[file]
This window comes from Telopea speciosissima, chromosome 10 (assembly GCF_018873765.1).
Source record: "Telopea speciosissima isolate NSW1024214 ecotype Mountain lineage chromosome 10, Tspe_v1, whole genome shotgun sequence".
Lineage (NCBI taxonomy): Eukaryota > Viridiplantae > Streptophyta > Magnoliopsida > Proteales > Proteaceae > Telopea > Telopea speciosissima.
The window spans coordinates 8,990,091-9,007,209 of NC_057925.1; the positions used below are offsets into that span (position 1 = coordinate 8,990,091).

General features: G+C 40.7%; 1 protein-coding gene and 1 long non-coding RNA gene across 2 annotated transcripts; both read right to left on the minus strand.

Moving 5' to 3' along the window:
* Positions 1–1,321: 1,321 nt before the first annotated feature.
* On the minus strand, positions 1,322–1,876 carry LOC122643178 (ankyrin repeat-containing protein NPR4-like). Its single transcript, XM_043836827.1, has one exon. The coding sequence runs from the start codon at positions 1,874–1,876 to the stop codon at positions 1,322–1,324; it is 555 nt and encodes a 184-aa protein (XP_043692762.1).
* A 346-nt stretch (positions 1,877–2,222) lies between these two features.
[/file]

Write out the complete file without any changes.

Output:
This window comes from Telopea speciosissima, chromosome 10 (assembly GCF_018873765.1).
Source record: "Telopea speciosissima isolate NSW1024214 ecotype Mountain lineage chromosome 10, Tspe_v1, whole genome shotgun sequence".
Lineage (NCBI taxonomy): Eukaryota > Viridiplantae > Streptophyta > Magnoliopsida > Proteales > Proteaceae > Telopea > Telopea speciosissima.
The window spans coordinates 8,990,091-9,007,209 of NC_057925.1; the positions used below are offsets into that span (position 1 = coordinate 8,990,091).

General features: G+C 40.7%; 1 protein-coding gene and 1 long non-coding RNA gene across 2 annotated transcripts; both read right to left on the minus strand.

Moving 5' to 3' along the window:
* Positions 1–1,321: 1,321 nt before the first annotated feature.
* On the minus strand, positions 1,322–1,876 carry LOC122643178 (ankyrin repeat-containing protein NPR4-like). Its single transcript, XM_043836827.1, has one exon. The coding sequence runs from the start codon at positions 1,874–1,876 to the stop codon at positions 1,322–1,324; it is 555 nt and encodes a 184-aa protein (XP_043692762.1).
* A 346-nt stretch (positions 1,877–2,222) lies between these two features.